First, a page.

Legal Question in Tax Law in Georgia

I hired a tax attorney to address a back tax issue. The attorney referred all his clients to an accountant with whom he shared an office for the actual compilation/modification of tax forms/returns.

The accountant amended two federal and one state tax return for me. Upon completion of the tax return, I was advised by the attorney to write a single check payable to the accountant to cover the accountant's fee as well as for the amount due the IRS. I was additionally instructed by the accountant to notate on the "FOR" line of the check: "payment of federal (or state) taxes".

When I questioned the attorney about this, he explained the accountant insisted all if his client does this as he wanted to ensure not only that he received payment for his work but to also ensure the IRS did as well. Hence, he would exchange the amount to be paid to the IRS for money orders payable to the IRS and then provide a receipt.... which I did receive.

Weeks later I received a notice from the IRS regarding a levy for the back taxes I had allegedly paid. I contacted the attorney who assured me it must be a mistake and that he would ensure the accountant got to the bottom of it.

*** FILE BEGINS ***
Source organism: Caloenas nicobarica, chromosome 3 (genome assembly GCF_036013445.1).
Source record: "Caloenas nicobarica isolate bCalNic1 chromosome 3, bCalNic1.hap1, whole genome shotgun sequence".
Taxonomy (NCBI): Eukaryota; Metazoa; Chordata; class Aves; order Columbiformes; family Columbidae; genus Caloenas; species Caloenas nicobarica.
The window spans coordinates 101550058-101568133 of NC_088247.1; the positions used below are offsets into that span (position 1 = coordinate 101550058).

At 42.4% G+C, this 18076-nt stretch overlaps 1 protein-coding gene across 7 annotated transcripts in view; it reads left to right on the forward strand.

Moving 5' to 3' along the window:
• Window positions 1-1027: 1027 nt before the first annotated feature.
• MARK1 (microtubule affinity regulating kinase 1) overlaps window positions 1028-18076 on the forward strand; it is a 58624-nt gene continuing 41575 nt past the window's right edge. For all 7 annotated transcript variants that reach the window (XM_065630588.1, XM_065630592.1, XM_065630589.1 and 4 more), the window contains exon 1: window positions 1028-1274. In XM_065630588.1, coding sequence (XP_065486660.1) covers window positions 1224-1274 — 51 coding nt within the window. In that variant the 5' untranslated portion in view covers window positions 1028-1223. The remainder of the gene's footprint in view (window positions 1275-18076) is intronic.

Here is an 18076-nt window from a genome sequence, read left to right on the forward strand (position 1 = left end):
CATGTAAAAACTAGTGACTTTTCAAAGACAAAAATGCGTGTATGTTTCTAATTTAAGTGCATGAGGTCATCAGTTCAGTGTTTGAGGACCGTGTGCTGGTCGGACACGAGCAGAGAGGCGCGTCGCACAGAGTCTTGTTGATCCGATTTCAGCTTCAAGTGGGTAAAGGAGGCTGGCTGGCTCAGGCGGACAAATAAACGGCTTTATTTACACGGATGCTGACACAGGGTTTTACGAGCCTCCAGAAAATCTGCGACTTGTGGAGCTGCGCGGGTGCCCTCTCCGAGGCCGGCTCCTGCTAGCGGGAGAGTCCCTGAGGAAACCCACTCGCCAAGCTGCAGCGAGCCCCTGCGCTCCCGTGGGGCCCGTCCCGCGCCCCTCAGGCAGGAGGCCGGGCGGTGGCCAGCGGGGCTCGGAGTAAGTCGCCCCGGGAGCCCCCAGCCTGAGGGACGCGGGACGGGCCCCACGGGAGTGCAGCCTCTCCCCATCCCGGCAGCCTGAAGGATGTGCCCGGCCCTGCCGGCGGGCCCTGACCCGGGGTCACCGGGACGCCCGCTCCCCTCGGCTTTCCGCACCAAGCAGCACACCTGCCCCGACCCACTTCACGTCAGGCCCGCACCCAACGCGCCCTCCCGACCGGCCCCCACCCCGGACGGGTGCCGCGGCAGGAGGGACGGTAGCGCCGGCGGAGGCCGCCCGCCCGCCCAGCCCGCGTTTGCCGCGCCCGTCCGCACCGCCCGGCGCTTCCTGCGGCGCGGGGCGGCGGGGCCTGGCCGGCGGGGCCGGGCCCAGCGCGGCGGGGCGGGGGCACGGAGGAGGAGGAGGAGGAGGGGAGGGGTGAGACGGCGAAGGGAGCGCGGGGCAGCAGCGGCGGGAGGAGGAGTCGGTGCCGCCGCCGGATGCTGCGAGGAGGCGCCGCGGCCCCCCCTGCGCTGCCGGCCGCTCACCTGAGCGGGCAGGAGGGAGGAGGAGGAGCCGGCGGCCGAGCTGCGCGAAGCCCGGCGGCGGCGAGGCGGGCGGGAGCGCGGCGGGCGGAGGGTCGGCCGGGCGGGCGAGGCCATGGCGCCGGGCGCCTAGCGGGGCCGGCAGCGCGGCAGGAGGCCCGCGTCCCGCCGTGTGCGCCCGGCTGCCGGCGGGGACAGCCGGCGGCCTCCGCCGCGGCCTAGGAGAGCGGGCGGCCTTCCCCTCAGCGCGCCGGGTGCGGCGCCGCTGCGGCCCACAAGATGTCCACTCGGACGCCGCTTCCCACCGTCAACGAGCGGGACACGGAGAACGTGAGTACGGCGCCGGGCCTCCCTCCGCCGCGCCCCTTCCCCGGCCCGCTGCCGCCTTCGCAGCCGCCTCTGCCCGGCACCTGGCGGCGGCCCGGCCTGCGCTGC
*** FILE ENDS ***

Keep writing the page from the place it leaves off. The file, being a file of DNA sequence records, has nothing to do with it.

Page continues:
An arrest record regarding the accountant appeared in the newspaper yesterday for several counts of theft by conversion. Upon tracking down the investigating detective, I was informed he had been investigating the accountant for several weeks who had several past convictions for the converting payments intended for the IRS to himself.

The tax attorney told the detective as he did me, that he had no knowledge the accountant was converting money from his clients and that he severed their working about the time the investigation began because "he did not like his business practices".

Needless to say the funds I paid the accountant never made it to the IRS. And perhaps worse, the IRS is ticked off because promised payments were not received and have threatened to levy all accounts.

Does the tax attorney harbor any responsibility for the even bigger mess I now find myself in?

Asked on 5/27/11, 11:22 am

1 Answer from Attorneys

Glen Ashman Ashman Law Office
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0 attorneys agreed

Get a malpractice attorney immediately. You may have a cause of action against the attorney, who gave you advice that only a criminal would have given, as no reputable atorney would have recommended what he did.

I also suggest you file a disciplinary complaint with the state bar. A lawyer suggesting such contact may face disbarment.

Finally, get a new tax attorney and determine what you should do. Also determine if you should cooperate in the likely future criminal investigation of the lawyer.

If what you said is true, there is a strong possibility that the attorney is a co-conspirator in a crime, and there is certainly no room in the bar for anyone that would counsel a client to do what you said he told you to do.

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Answered on 5/28/11, 5:49 pm

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